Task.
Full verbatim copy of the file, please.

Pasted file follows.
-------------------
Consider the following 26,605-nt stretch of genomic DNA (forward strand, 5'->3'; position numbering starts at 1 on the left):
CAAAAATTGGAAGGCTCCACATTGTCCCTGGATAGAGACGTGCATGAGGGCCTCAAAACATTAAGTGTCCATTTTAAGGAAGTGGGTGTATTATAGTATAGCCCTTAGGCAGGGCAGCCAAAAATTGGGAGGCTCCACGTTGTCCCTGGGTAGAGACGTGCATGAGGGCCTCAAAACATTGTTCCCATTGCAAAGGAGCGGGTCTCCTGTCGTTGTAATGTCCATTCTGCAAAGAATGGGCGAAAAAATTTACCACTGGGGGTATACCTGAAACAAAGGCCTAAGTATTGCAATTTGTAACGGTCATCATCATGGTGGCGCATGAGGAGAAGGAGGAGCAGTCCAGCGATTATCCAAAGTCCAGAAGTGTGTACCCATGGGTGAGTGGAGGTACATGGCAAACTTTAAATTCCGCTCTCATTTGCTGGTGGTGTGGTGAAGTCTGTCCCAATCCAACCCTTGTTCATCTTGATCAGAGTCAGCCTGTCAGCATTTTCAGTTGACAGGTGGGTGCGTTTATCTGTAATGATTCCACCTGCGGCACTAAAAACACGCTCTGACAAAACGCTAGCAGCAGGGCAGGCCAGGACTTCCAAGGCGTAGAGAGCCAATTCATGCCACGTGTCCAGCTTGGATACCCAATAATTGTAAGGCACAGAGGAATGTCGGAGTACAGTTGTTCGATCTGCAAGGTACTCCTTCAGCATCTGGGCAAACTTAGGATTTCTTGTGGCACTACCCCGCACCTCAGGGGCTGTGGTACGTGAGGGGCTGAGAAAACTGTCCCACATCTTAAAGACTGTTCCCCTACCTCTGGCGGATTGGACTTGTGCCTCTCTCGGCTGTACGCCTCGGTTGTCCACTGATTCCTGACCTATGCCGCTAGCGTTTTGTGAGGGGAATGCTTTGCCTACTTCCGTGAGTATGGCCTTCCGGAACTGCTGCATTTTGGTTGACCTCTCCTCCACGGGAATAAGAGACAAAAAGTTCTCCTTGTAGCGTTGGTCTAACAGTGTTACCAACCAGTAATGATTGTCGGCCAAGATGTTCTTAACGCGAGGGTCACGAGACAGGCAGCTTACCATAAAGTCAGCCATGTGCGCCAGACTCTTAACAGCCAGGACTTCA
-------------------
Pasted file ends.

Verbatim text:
Consider the following 26,605-nt stretch of genomic DNA (forward strand, 5'->3'; position numbering starts at 1 on the left):
CAAAAATTGGAAGGCTCCACATTGTCCCTGGATAGAGACGTGCATGAGGGCCTCAAAACATTAAGTGTCCATTTTAAGGAAGTGGGTGTATTATAGTATAGCCCTTAGGCAGGGCAGCCAAAAATTGGGAGGCTCCACGTTGTCCCTGGGTAGAGACGTGCATGAGGGCCTCAAAACATTGTTCCCATTGCAAAGGAGCGGGTCTCCTGTCGTTGTAATGTCCATTCTGCAAAGAATGGGCGAAAAAATTTACCACTGGGGGTATACCTGAAACAAAGGCCTAAGTATTGCAATTTGTAACGGTCATCATCATGGTGGCGCATGAGGAGAAGGAGGAGCAGTCCAGCGATTATCCAAAGTCCAGAAGTGTGTACCCATGGGTGAGTGGAGGTACATGGCAAACTTTAAATTCCGCTCTCATTTGCTGGTGGTGTGGTGAAGTCTGTCCCAATCCAACCCTTGTTCATCTTGATCAGAGTCAGCCTGTCAGCATTTTCAGTTGACAGGTGGGTGCGTTTATCTGTAATGATTCCACCTGCGGCACTAAAAACACGCTCTGACAAAACGCTAGCAGCAGGGCAGGCCAGGACTTCCAAGGCGTAGAGAGCCAATTCATGCCACGTGTCCAGCTTGGATACCCAATAATTGTAAGGCACAGAGGAATGTCGGAGTACAGTTGTTCGATCTGCAAGGTACTCCTTCAGCATCTGGGCAAACTTAGGATTTCTTGTGGCACTACCCCGCACCTCAGGGGCTGTGGTACGTGAGGGGCTGAGAAAACTGTCCCACATCTTAAAGACTGTTCCCCTACCTCTGGCGGATTGGACTTGTGCCTCTCTCGGCTGTACGCCTCGGTTGTCCACTGATTCCTGACCTATGCCGCTAGCGTTTTGTGAGGGGAATGCTTTGCCTACTTCCGTGAGTATGGCCTTCCGGAACTGCTGCATTTTGGTTGACCTCTCCTCCACGGGAATAAGAGACAAAAAGTTCTCCTTGTAGCGTTGGTCTAACAGTGTTACCAACCAGTAATGATTGTCGGCCAAGATGTTCTTAACGCGAGGGTCACGAGACAGGCAGCTTACCATAAAGTCAGCCATGTGCGCCAGACTCTTAACAGCCAGGACTTCA